Immigrants and other workers in low-paying jobs are routinely injured, denied paychecks, sexually harassed by supervisors, and threatened with termination — or deportation — when they speak up. Worker centers are the first place they turn when they have these experiences. These community organizations educate, organize, and support workers to take action. Yet, they lack legal support. That’s where Justice at Work comes in.
Wage Theft, Injury, and Retaliation
Employers steal an estimated $700 million in wages from 350,000 Massachusetts’ workers every year. Survey data from major U.S. cities show less than ten percent of low-wage workers seriously injured on the job file for workers’ compensation. And some research indicates almost half of low-wage workers experience retaliation for asserting their rights.
Anti-immigrant rhetoric and enforcement action by federal authorities have emboldened employers and increased workers’ fears of retaliation.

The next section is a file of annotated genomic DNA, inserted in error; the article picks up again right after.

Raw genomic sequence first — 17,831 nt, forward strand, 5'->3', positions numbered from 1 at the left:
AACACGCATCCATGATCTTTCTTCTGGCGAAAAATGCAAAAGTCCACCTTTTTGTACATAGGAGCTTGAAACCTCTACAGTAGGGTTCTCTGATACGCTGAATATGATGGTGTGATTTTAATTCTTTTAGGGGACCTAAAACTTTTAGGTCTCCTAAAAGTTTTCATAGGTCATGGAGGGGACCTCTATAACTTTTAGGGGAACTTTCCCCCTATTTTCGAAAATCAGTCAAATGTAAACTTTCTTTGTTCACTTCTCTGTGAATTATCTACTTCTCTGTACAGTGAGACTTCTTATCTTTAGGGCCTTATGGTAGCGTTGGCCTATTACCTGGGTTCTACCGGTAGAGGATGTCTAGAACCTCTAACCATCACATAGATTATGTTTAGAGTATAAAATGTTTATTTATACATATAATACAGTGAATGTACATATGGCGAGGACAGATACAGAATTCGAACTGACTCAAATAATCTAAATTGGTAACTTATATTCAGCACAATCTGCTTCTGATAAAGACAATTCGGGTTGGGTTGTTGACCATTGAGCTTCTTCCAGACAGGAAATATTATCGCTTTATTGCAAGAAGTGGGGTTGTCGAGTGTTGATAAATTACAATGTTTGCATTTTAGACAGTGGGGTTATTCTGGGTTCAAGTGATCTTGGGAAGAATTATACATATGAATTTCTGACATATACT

In the face of this mistreatment and fear, workers and their organizations do not have the legal resources needed to comprehensively address these problems. None of the immigrant worker centers in the region has an attorney on staff, and government and private attorneys are frequently unable to help.
In response, Justice at Work provides legal services to support worker center organizing. Through a mixture of direct casework, training, and support for collective worker action, Justice at Work aims to build the capacity and power of workers to demand respect and dignity on the job.
Join Us In Creating Justice Everyone deserves to go to work, be paid fairly for their labor, and return home to their families with their health and dignity intact.